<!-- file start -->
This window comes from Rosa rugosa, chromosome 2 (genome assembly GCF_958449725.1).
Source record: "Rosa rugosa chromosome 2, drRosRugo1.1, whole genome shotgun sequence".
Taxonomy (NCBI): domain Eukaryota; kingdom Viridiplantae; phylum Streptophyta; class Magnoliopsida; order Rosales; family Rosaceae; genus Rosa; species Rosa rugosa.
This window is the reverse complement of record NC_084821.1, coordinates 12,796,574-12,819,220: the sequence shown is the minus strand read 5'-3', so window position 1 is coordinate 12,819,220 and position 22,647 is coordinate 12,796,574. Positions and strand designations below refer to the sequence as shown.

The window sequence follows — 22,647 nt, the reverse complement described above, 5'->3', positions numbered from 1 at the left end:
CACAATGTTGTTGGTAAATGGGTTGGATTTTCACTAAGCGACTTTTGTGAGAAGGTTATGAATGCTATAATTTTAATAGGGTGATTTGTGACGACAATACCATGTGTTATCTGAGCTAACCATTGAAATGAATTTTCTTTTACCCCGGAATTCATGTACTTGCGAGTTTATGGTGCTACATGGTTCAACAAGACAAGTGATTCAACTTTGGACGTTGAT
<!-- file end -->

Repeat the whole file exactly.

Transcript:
This window comes from Rosa rugosa, chromosome 2 (genome assembly GCF_958449725.1).
Source record: "Rosa rugosa chromosome 2, drRosRugo1.1, whole genome shotgun sequence".
Taxonomy (NCBI): domain Eukaryota; kingdom Viridiplantae; phylum Streptophyta; class Magnoliopsida; order Rosales; family Rosaceae; genus Rosa; species Rosa rugosa.
This window is the reverse complement of record NC_084821.1, coordinates 12,796,574-12,819,220: the sequence shown is the minus strand read 5'-3', so window position 1 is coordinate 12,819,220 and position 22,647 is coordinate 12,796,574. Positions and strand designations below refer to the sequence as shown.

The window sequence follows — 22,647 nt, the reverse complement described above, 5'->3', positions numbered from 1 at the left end:
CACAATGTTGTTGGTAAATGGGTTGGATTTTCACTAAGCGACTTTTGTGAGAAGGTTATGAATGCTATAATTTTAATAGGGTGATTTGTGACGACAATACCATGTGTTATCTGAGCTAACCATTGAAATGAATTTTCTTTTACCCCGGAATTCATGTACTTGCGAGTTTATGGTGCTACATGGTTCAACAAGACAAGTGATTCAACTTTGGACGTTGAT